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Nat'l Weather (920pm) October 28 2004


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Storm system heads for the Plains and Upper Midwest

9:20 P.M. ET 10/28/2004


Tom Moore, Sr. Meteorologist, The Weather Channel




Low pressure will intensify on Friday as it shifts from the north-central high Plains toward southeast Ontario. Wet weather will spread across northern Plains into the Upper Midwest while scattered thunderstorms will precede the warm front through Lower Michigan and the eastern Ohio Valley on Friday. Thunderstorms, some possibly severe, will accompany the cold front. An isolated tornado is possible, as well. Most of thes activity will be from the eastern Dakotas to Wisconsin. The next cold front will sweep across the region late Saturday through late Monday accompanied by locally heavy rain and thunderstorms from the central Plains and Mississippi Valley eastward. Temperatures will be 5 to 20 degrees above average across much of the region on Friday and range from near average to 10 degrees above average over the weekend. By Tuesday, temperatures will likely be at or below average region-wide.



The second significant storm in the last two weeks is finally moving away from the West, but more storm systems are on the way. As a result, the Southwest will quiet down, but the Northwest will remain quite active. Showers and mountain snow will linger in the northern and central Rockies Friday as heavier rains develop over eastern Wyoming. Showers will continue over Washington and western Oregon as the next storm approaches. A new cold front will race across the Northwest Saturday with rain and mountain snow from Washington, Oregon and northernmost California into the northern Rockies. On Sunday as the front sags southward through the Four Corners' states and exits into the Plains, snow showers will continue over the northern and central Rockies, showers will develop eastward over the central high Plains and showers and mountain snow will push into the southern Rockies. The next in the series of storms will hit the Northwest on Monday. Temperatures will remain below average right into the coming week.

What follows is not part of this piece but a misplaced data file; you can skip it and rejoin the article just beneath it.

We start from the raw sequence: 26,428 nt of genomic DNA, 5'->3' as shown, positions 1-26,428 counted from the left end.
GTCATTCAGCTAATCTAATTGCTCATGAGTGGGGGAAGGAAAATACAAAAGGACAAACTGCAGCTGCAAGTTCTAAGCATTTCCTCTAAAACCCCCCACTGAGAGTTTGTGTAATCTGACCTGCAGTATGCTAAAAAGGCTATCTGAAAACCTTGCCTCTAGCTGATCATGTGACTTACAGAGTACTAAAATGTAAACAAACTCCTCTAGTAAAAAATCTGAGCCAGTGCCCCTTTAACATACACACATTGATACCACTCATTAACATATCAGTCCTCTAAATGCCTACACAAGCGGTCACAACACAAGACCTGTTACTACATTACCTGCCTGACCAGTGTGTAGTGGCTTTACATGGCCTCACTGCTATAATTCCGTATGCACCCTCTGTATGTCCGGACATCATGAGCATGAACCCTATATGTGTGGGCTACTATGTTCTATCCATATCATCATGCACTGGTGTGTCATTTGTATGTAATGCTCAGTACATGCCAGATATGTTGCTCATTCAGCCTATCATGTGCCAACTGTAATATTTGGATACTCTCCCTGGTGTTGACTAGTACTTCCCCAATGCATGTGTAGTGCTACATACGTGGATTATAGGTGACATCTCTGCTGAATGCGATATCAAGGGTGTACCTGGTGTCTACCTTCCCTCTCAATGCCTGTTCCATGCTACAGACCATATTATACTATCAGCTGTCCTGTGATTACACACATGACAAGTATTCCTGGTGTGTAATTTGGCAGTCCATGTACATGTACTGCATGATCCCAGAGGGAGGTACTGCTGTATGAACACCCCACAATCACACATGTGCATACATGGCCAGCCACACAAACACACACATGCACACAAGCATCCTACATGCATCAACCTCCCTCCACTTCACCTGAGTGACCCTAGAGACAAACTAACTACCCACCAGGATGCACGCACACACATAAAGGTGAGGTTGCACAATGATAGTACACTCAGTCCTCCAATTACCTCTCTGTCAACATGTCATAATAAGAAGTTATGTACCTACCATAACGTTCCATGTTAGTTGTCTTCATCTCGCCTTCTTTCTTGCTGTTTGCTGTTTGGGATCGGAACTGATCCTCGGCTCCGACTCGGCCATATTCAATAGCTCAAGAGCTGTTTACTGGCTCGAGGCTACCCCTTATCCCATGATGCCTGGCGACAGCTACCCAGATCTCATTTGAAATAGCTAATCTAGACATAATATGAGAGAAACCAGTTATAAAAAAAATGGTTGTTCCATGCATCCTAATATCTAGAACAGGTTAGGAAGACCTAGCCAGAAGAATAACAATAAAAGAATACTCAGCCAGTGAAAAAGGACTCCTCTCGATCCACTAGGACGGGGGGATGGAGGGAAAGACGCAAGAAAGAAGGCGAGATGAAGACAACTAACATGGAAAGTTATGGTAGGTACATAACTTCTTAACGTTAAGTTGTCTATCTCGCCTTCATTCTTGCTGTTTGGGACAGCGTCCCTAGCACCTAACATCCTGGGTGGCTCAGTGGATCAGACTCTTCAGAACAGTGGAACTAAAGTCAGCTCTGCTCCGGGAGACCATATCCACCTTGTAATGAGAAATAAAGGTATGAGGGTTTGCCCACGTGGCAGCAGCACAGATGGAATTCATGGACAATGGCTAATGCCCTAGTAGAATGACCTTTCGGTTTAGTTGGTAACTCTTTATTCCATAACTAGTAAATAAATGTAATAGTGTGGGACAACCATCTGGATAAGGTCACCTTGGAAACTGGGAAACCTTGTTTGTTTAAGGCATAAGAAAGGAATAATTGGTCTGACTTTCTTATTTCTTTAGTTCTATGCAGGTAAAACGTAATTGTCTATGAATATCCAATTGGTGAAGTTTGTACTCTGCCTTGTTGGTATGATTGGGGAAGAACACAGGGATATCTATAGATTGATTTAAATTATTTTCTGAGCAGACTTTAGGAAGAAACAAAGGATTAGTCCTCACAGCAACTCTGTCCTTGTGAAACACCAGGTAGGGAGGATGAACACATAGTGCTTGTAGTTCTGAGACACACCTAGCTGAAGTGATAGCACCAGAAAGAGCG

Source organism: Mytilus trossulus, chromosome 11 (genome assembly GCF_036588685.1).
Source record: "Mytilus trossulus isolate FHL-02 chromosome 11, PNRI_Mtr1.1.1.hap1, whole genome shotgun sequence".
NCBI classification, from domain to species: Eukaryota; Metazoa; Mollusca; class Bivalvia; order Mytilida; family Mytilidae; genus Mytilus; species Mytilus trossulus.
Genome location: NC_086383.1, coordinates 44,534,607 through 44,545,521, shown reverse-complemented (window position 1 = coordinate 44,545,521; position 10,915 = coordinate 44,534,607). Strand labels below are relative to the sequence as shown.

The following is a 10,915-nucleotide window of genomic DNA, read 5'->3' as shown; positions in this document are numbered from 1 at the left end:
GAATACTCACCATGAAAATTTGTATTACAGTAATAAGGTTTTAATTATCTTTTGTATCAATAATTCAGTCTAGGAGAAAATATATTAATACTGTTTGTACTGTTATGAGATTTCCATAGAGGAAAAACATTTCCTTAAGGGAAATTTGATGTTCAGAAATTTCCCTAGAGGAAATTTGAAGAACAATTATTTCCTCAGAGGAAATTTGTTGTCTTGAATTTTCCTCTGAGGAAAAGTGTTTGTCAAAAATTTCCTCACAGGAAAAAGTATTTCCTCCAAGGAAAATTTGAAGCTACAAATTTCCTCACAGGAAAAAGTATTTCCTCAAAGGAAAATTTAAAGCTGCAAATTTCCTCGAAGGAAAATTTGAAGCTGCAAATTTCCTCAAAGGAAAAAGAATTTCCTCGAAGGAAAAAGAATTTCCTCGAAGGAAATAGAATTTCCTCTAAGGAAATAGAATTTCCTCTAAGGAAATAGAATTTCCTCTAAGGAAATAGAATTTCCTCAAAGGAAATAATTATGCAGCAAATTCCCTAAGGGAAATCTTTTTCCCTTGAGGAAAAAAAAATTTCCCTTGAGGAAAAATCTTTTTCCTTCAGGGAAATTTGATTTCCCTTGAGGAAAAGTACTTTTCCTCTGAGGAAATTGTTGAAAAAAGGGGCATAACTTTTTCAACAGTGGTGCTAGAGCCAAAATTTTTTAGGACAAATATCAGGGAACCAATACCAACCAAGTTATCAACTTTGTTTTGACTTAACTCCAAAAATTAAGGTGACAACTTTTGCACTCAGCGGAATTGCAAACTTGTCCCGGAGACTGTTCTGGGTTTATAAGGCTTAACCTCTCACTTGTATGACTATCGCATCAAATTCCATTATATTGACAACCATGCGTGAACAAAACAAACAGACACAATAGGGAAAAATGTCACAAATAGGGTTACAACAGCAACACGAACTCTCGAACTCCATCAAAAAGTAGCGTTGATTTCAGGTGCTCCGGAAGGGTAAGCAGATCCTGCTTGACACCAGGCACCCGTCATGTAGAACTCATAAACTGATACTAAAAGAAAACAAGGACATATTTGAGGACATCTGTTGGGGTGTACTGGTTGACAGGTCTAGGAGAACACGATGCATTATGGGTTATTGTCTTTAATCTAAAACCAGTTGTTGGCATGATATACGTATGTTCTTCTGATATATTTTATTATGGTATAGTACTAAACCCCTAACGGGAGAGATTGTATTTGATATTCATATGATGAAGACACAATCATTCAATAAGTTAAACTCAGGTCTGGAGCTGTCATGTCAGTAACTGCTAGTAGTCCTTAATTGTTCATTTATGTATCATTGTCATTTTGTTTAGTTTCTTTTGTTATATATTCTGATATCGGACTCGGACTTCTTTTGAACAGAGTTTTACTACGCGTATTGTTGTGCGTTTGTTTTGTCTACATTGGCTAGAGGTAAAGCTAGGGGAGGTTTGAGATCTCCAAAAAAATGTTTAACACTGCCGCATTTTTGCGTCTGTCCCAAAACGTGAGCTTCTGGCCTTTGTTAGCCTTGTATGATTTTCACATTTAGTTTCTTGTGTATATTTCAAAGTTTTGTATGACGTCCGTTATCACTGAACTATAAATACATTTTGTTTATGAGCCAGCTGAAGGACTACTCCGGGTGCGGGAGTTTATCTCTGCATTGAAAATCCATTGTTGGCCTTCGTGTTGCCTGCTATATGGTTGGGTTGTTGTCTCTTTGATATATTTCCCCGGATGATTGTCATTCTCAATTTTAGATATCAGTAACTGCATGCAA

On Friday, more thunderstorms will develop over parts of the Southeast in the vicinity of a stalled front while isolated thunderstorms erupt in the southern Plains ahead of the emerging western cold front. Temperatures will continue to run well above average, especially along the Gulf Coast into southern Texas where high temperatures will again reach into the upper 80s and lower 90s on Friday afternoon. From the southern Plains, the cold front will stall west to east across the South this weekend as it bumps into a stubborn high pressure ridge. Thunderstorms will be limited on Saturday but may become more numerous over the southern Plains by Sunday. On Monday into Tuesday, another cold front will sweep from Oklahoma and Texas to the Southeast Coast finally pushing the very warm temperatures down into Florida.



As high pressure retreats eastward, showers will begin to invade western New York, western Pennsylvania, western Maryland, West Virginia and western Virginia on Friday. The Northeast Corridor cities will enjoy another dry day. High temperatures will range from the 40s in Northern New England to the 60s south of the Mason-Dixon Line. One cold front will sweep through the region over the weekend with the bulk of the showers and thunderstorms moving through on Saturday and a second one may affect the region with wet weather on Election Day.

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